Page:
Will God Ask Me To Give Up Too Much?

Do you ever worry that God might ask too much of you? Has the thought that God might be a harsh taskmaster ever flashed across your mind in a moment of struggle or doubt? Sometimes it seems that Scripture?s calls to self-denial and sacrifice are so extreme that we?re left wondering, ?Is God going to ask me to give up so much that I?ll have nothing left??

Jonathan Edwards anticipated that fear as he preached a sermon on how love is the opposite of selfishness. He first challenged his listeners to love others as Christ has loved us, but then he wisely reminded them (and us) that such radical, sacrificial willingness to put others? interests above our own is ultimately in our best interests as well. Listen to his words:

If you are selfish, and make yourself and your own private interest your idol, God will leave you to yourself, and let you promote your own interests as well as you can. But if you do not selfishly seek your own, but do seek the things that are Jesus Christ?s, and the things of your fellow-beings, then God will make your interest and happiness his own charge, and he is infinitely more able to provide for and promote it than you are. The resources of the universe move at his bidding, and he can easily command them all to subserve your welfare. So then not to seek your own [interests], in the selfish sense, is the best way of seeking your own in a better sense. (emphasis added).

Beneath all our struggles to be selfless lies a deeper struggle: the battle to trust God with our own ultimate good as we lay down our temporary good for others. What good news to know that as we struggle to live selflessly the God who owns the universe is committed by His own promises to care to look out for our interests far better than we ever could!

Philippians 4:19-20: And my God will supply every need of yours according to his riches in glory in Christ Jesus.? 20 To our God and Father be glory forever and ever. Amen.

Note: if you want to read the whole sermon by Edwards, it?s found in chapter 8 of Charity And Its Fruits, p. 184.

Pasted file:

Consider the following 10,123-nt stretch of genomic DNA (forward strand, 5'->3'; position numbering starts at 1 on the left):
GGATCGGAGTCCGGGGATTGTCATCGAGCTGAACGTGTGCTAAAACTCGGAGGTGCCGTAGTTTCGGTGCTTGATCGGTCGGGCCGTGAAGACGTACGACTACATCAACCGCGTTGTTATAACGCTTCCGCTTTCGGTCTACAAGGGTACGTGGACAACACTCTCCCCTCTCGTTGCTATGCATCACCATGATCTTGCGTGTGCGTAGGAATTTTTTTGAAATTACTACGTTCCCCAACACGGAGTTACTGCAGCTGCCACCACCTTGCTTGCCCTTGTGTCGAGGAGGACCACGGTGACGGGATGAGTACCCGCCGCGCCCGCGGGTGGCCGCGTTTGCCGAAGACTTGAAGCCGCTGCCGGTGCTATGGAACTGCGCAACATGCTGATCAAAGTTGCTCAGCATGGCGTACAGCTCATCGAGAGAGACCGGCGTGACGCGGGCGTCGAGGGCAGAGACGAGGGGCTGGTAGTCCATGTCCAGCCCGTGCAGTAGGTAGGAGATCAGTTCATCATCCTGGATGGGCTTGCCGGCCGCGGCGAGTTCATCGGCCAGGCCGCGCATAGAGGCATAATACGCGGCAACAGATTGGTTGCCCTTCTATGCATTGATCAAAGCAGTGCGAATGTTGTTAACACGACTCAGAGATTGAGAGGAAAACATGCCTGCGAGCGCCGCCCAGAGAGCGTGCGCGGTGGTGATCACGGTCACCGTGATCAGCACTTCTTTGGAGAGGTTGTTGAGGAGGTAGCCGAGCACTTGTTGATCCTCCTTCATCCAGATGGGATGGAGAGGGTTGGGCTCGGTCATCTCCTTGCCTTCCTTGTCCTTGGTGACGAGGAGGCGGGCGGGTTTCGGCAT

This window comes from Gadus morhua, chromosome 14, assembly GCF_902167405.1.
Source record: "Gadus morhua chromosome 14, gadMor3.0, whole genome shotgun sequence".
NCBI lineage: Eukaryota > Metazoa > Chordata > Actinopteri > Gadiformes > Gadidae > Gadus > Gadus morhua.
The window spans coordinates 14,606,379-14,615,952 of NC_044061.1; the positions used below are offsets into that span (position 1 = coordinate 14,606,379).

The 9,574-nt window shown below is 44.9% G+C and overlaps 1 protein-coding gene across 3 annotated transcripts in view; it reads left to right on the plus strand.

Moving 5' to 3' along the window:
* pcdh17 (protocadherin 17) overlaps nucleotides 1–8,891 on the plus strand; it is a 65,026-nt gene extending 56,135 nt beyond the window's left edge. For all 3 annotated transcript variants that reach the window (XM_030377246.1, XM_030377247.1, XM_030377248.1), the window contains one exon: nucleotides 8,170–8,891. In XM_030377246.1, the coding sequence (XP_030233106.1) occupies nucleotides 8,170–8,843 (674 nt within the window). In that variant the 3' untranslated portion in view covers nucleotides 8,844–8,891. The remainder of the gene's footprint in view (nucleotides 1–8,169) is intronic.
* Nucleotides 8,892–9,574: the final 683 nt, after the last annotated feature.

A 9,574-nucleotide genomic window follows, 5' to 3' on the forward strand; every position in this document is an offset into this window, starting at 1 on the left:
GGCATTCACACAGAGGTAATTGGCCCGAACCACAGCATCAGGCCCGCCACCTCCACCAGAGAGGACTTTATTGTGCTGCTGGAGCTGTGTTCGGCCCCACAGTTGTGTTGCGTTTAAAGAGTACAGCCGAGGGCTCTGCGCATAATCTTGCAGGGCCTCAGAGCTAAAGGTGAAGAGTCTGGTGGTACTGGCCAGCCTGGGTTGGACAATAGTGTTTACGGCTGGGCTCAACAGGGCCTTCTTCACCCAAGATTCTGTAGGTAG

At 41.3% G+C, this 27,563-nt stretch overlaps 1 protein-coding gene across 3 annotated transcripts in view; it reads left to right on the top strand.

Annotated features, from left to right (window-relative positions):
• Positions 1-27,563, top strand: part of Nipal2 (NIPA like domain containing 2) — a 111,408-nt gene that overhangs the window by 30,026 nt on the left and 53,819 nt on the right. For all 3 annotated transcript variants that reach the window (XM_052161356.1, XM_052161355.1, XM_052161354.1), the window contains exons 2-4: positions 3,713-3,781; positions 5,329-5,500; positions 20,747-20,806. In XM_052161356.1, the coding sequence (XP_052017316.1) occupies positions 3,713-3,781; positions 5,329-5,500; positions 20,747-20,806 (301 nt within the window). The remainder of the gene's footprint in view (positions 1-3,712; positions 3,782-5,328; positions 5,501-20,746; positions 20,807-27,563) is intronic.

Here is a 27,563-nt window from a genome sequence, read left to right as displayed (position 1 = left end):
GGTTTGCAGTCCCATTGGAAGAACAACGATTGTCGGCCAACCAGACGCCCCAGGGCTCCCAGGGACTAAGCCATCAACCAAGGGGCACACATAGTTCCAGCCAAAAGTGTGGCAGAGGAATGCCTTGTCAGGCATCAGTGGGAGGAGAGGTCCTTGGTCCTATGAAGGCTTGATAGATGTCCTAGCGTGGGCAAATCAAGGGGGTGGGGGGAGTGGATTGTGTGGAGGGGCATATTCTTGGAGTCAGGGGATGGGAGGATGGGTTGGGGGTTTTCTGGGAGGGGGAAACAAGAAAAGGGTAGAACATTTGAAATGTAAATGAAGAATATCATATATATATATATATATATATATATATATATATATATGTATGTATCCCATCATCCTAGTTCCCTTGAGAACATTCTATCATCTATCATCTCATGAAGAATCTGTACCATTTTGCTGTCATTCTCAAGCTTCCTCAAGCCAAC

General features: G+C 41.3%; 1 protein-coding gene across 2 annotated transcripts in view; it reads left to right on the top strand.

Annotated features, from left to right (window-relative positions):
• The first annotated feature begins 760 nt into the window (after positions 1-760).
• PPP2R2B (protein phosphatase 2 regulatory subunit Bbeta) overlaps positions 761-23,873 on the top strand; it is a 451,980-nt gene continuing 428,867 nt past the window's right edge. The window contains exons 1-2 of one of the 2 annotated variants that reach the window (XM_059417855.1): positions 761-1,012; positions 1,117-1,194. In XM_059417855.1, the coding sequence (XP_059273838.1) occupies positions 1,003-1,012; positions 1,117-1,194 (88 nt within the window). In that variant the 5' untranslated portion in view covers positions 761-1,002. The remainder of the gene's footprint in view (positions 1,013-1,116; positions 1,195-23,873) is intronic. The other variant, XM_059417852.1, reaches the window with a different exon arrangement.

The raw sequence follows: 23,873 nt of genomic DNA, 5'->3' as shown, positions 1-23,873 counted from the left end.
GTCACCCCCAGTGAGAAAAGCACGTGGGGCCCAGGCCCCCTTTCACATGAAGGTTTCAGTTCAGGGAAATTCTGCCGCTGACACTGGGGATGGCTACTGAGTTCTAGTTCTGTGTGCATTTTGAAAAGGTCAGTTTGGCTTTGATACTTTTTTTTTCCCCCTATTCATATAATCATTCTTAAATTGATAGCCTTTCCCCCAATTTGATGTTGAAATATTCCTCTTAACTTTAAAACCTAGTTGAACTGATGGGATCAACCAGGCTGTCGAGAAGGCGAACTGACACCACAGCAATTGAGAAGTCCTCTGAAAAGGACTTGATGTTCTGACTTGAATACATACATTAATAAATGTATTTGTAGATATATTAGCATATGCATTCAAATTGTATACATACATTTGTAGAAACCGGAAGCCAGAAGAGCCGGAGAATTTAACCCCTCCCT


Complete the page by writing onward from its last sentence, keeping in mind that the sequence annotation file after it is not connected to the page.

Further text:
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Josh Blount

My wife Anna, son Elliot, and I live in the little town of Franklin, WV. I'm a pastor. I have a degree in wildlife biology, which is useful for pastoring (actually, no). I like books, nature photography, working out, and being with my family. In a previous life I was William Wallace.

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  1. says

    I have a REALLY hard time, especially lately, with figuring out if taking time away for myself is being selfish, or if it's just the healthy option. Thoughts?? How do you balance this? I've found myself in a "servant burnout" area of my life where I truly love and want to love others, but I have no clue where that line is drawn to make sure that I'm staying emotionally and physically healthy. I feel so guilty when I don't serve or contemplate bailing on something.

    • Josh Blount says


      Great question! I have to say first of all that I've struggled with the same thing, and made mistakes in both directions. It's just as possible to assume too MUCH responsibility and take on more than God has called you to as it is to withdraw selfishly from engaging with others. Without knowing your situation, it's hard to say exactly how you find "the" balance. This would be a great question to discuss with a trusted friend: from what you know of me, do you see me as being more prone to selfish withdrawal or overcommitment? Rest is a biblical category as well; see Jesus' "prescription" for the disciples in Mark 6:30-32. For me as a pastor there is a very real temptation to assume burdens that God doesn't intend for me to carry, and thus to work all the time as an expression of self-sufficiency, as though I'm the savior of all the problems around me. In times where I'm battling that tendency, psalms like Ps. 127:1-2 and 131 are much needed.

      I hope that helps! Feel free to ask more questions. I can sympathize with your struggle!


      • says

        Thank you very much, Josh!! That does help. I'm sorting a lot of this out. I guess I'm still a relatively new Christian. I jumped in without any thought that I needed quiet time. I found places where I got to love people and serve, and be part of a team that felt like the perfect fit for my life. Many friends told me I couldn't keep going at the pace that I was, and without knowing how to say no, or when, I got to a place of feeling trapped. After giving up a lot of serving projects, I've slowly integrated some quiet time. But now trying to get back into serving without it feeling like an obligation is a battle.

  2. says

    excellent post. The way of the Kingdom all to often seems "upside down" compared to how we, in our flesh, would cause things to work best. Grateful for these insights today.

  3. annlouisemetcalf says

    Thank you for sharing this. I struggle to want to give up everything for the sake of the Gospel. However when I look at the value of all my relationships, possessions, career, etc. I see no comparison. God = Total Value, Everything else= no value

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